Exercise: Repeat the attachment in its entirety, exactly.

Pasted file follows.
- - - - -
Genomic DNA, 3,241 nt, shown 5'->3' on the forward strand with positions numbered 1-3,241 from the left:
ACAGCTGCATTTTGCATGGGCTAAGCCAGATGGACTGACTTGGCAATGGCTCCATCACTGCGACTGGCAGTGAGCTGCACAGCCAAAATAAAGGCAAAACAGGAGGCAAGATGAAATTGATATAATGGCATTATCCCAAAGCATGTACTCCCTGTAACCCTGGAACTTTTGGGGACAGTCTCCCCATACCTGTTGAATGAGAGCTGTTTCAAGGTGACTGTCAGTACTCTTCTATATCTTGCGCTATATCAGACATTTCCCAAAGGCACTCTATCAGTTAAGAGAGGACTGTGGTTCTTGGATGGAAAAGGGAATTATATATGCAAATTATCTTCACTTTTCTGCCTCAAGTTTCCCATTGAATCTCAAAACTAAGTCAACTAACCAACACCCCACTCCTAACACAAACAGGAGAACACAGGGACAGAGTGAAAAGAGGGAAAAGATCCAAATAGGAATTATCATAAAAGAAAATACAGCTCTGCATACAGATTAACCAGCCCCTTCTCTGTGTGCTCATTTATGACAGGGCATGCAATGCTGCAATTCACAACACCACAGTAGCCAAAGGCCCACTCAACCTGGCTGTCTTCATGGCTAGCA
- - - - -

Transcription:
Genomic DNA, 3,241 nt, shown 5'->3' on the forward strand with positions numbered 1-3,241 from the left:
ACAGCTGCATTTTGCATGGGCTAAGCCAGATGGACTGACTTGGCAATGGCTCCATCACTGCGACTGGCAGTGAGCTGCACAGCCAAAATAAAGGCAAAACAGGAGGCAAGATGAAATTGATATAATGGCATTATCCCAAAGCATGTACTCCCTGTAACCCTGGAACTTTTGGGGACAGTCTCCCCATACCTGTTGAATGAGAGCTGTTTCAAGGTGACTGTCAGTACTCTTCTATATCTTGCGCTATATCAGACATTTCCCAAAGGCACTCTATCAGTTAAGAGAGGACTGTGGTTCTTGGATGGAAAAGGGAATTATATATGCAAATTATCTTCACTTTTCTGCCTCAAGTTTCCCATTGAATCTCAAAACTAAGTCAACTAACCAACACCCCACTCCTAACACAAACAGGAGAACACAGGGACAGAGTGAAAAGAGGGAAAAGATCCAAATAGGAATTATCATAAAAGAAAATACAGCTCTGCATACAGATTAACCAGCCCCTTCTCTGTGTGCTCATTTATGACAGGGCATGCAATGCTGCAATTCACAACACCACAGTAGCCAAAGGCCCACTCAACCTGGCTGTCTTCATGGCTAGCA